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The Bonfires of Lag BaOmer

By: Tessy Agassi

These past few weeks have been a wonderful new experience for me. Since assuming my new position as Assistant Director of CFOIC Heartland, I have met many interesting and new people and have been exposed to the amazing community of Christians who love Israel. I have had the honor to personally meet several groups and to feel first-hand the love and passion that we share for Judea and Samaria. I am so happy to have begun this new and fascinating journey and hope you will join me as we travel along together.

Let me introduce myself. My name is Tessy Agassi and I was born and raised in Petach Tikva, a city not far from Tel Aviv. I am married to Adiel and together we have four beautiful children, one daughter and three sons. We moved to Western Samaria three years ago to a community called Leshem. We love our relatively new home and feel deeply connected to the area.

Our community is one of the fastest growing communities in Judea and Samaria. We have 280 families and 780 children. There is an elementary school, eight kindergartens and three daycare centers.  And for all of the hundreds of Leshem children, last week was an exciting one. We celebrated Lag BaOmer, an ancient Jewish holiday that connects us to the events of the Bar Kochba Rebellion, the last Jewish revolt against the Roman Empire which came to a tragic end in the year 135.  In Israel, we celebrate the day by lighting bonfires, reminiscent of bonfires that were used by the ancient rebels to send signals to one another.  Today, the bonfires are pure fun, as children and adults gather around, roast potatoes and hot dogs, sing songs and just enjoy the warm fire against the usually cool night air.

As soon as Passover ends, you can see children searching every available empty lot and field, looking for sticks and wooden boards that they can use for the bonfire when the big day comes. Parents and teachers caution the children not to enter private property and not to take any building material from the many construction sites that are all around our expanding community and they carefully comply. As the days go by it becomes a great operation. The children are so busy figuring out how to carry the wood, often using abandoned shopping carts and broken baby strollers.  Then they have to figure out where to store the wood, simultaneously marking out the spot for “their” bonfire.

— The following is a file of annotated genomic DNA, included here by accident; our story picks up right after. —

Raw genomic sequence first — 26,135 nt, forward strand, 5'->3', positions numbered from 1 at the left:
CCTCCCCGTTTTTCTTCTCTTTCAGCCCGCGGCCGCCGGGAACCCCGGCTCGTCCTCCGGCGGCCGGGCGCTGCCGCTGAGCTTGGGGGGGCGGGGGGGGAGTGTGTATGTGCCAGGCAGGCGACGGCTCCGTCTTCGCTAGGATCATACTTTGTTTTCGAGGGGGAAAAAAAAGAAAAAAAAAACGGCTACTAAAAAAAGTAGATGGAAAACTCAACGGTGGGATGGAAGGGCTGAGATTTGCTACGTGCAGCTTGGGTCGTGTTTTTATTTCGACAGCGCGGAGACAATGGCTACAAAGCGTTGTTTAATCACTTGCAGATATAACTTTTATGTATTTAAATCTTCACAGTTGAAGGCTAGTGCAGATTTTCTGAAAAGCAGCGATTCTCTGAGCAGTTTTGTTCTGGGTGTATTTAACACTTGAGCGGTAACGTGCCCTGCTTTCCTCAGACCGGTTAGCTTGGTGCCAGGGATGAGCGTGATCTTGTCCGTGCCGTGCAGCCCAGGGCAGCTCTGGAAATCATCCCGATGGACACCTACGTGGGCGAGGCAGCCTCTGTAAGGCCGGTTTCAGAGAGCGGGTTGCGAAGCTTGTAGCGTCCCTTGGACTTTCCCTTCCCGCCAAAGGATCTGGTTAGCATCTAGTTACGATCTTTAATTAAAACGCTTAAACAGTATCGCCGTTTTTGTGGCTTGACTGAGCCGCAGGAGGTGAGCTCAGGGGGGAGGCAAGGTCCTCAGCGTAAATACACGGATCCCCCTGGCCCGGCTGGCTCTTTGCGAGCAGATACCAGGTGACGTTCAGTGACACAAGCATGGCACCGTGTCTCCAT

My children have been so excited, counting the days until last Wednesday.  They had made great plans with their friends. My husband had promised them a big bonfire in the empty lot behind our house. Dreaming of roasted marshmallows and fiery hot potatoes, they jumped out of their beds ready to party.

Sadly, I had to tell them that this year we would not be able to build the bonfire after all. I couldn’t look at their disappointed faces, but I had no choice. This year the weather was so bad, incredibly hot with the desert dry wind blowing at record speeds, what is known in Hebrew as a Sharav, that the Fire Department had issued a public announcement cancelling all planned bonfire activities. After weeks of anticipation, children all over Israel, and of course in Leshem, were crushed.

After overcoming the crying and yelling of our own four disappointed children, we convinced them to celebrate with an indoor fake fire. We put the silver foil covered potatoes in the oven and burnt the marshmallows on the stove. We sat on a blanket in the middle of our living room and pretended to enjoy the warm fire. In the end, I think we all had a fun time and the bonus was that no one smelled like smoke.

But my children were not totally satisfied.  Even though they had a good time, they made me promise that on the next holiday coming up, Jerusalem Day, we would have a proper celebration. And the plans are already underway.  We are all going on a trip to the Old City of Jerusalem with a visit to the Kotel,  the Western Wall. Now I’m the excited one. I always love dancing with everyone in the streets of Jerusalem, waving flags and singing songs of praise as we celebrate the great miracle of the liberation of Jerusalem and Judea and Samaria in 1967.  I always used to participate in the festivities as a teenager but as family and responsibilities came along with the years, I haven’t been able to go for so long.  Now, my children have ensured that we will all participate on the special day.

If any of you are planning on being in Israel on the 13th of May – make sure to join us in Jerusalem.  It will be a special day to remember!  And please, I’d love to hear from you.  Send me an email so we can start getting to know one another.  I know that we will have lots to talk about it since we all love the G-d of Israel, and the Land of Israel.